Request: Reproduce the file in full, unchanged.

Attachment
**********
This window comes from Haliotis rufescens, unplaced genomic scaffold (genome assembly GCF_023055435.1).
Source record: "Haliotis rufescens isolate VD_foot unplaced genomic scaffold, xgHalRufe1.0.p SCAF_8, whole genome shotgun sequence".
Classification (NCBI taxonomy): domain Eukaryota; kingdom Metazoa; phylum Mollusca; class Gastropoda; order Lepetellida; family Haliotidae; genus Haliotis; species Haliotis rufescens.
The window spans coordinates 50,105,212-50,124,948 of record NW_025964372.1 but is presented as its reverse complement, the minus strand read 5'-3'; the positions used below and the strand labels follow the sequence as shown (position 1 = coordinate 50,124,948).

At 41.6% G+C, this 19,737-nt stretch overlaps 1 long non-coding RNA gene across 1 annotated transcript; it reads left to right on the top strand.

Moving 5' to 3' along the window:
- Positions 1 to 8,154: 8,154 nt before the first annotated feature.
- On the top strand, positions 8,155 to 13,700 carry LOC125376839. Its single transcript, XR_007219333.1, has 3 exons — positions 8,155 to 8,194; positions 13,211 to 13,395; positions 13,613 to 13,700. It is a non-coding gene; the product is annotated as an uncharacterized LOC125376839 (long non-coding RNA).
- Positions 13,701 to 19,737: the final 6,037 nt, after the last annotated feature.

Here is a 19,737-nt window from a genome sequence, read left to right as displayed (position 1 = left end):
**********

This window comes from Haliotis rufescens, unplaced genomic scaffold (genome assembly GCF_023055435.1).
Source record: "Haliotis rufescens isolate VD_foot unplaced genomic scaffold, xgHalRufe1.0.p SCAF_8, whole genome shotgun sequence".
Classification (NCBI taxonomy): domain Eukaryota; kingdom Metazoa; phylum Mollusca; class Gastropoda; order Lepetellida; family Haliotidae; genus Haliotis; species Haliotis rufescens.
The window spans coordinates 50,105,212-50,124,948 of record NW_025964372.1 but is presented as its reverse complement, the minus strand read 5'-3'; the positions used below and the strand labels follow the sequence as shown (position 1 = coordinate 50,124,948).

At 41.6% G+C, this 19,737-nt stretch overlaps 1 long non-coding RNA gene across 1 annotated transcript; it reads left to right on the top strand.

Moving 5' to 3' along the window:
- Positions 1 to 8,154: 8,154 nt before the first annotated feature.
- On the top strand, positions 8,155 to 13,700 carry LOC125376839. Its single transcript, XR_007219333.1, has 3 exons — positions 8,155 to 8,194; positions 13,211 to 13,395; positions 13,613 to 13,700. It is a non-coding gene; the product is annotated as an uncharacterized LOC125376839 (long non-coding RNA).
- Positions 13,701 to 19,737: the final 6,037 nt, after the last annotated feature.

Here is a 19,737-nt window from a genome sequence, read left to right as displayed (position 1 = left end):